At our second meeting, on the 28th of November 1987, the founders welcomed our first international member and we signed a manifesto:



At that meeting, our host presented us with our logo:



Eventually, in 1993, we had our 1991 annual meeting.  We had hung banners in the dining room:


Here are the minutes for that meeting:






We could have kept the society going, but that would have been the right thing.

I will say only this in closing:  DOWN WITH NEW YEAR’S RESOLUTIONS.

Annamaria Alfieri










27 comments:

  1. As soon as I read the line "worked for and with jerks", I remembered watching and recording a certain someone's appearance on the Oprah show! What fun it was actually seeing someone I actually knew on tv! That was one really Right Thing....but I'm with you on no New Year's resolutions! Happy New Year! (Judi)

    ReplyDelete
    Replies
    1. Happy New Year to you, dear Judi. To All, Judi is the woman who took that picture of me that you see on this page. She is brilliant.

      Delete
  2. Hear, hear!
    For some reason I am reminded of a club my friend Stella Fisher and I formed in college, called the Society to Keep Culture Exclusive. We were against people who listened to recordings of individual opera arias without suffering through, er, I mean, experiencing the entire work. That was a totally wrong thing, I now feel, having given a number of operas a number of hours of my life that I'll never get back. If I could find Stella I'd probably turn in my membership card. The song to the Moon? Divine. Rusalka, the opera? Meh. I'd like to join your club, if you ever re-form.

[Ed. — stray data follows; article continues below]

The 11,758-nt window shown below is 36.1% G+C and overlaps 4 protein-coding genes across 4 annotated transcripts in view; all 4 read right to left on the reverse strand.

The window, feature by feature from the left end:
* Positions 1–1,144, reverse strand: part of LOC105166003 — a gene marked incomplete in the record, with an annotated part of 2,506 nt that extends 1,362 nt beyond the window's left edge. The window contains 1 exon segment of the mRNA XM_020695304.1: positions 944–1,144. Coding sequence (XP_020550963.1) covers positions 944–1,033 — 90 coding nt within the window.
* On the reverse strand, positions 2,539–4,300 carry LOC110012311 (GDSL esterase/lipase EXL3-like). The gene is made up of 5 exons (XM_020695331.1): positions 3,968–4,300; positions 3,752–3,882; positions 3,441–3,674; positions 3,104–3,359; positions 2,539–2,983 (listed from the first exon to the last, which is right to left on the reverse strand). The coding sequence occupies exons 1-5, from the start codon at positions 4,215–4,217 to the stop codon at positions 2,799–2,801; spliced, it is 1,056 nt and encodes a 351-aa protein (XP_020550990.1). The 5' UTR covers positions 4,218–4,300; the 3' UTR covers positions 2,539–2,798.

ReplyDelete
    Replies
    1. Kate, Send me a mattress tag and I will send you a membership card. If we ever meet again, you will be there.

      Delete
  3. This is wonderful. I have never known a resolution to work, unless it was something a person wanted to do anyway. I recall when those tags omitted the "by consumer only". We lived in fear every night, with flapping tags on the pillows under our heads.

    ReplyDelete
    Replies
    1. Thanks Sheila and thanks so much for sharing and tweeting. BTW, have you noticed that your movie christmas list post got a stratospheric number of hits? BRAVISSIMA, amica mia!

      Delete
    2. I thought that was a mistake, that number. Some glitch. It was real??? Happy New Year! Hmm, guess I need to write more about movies, huh?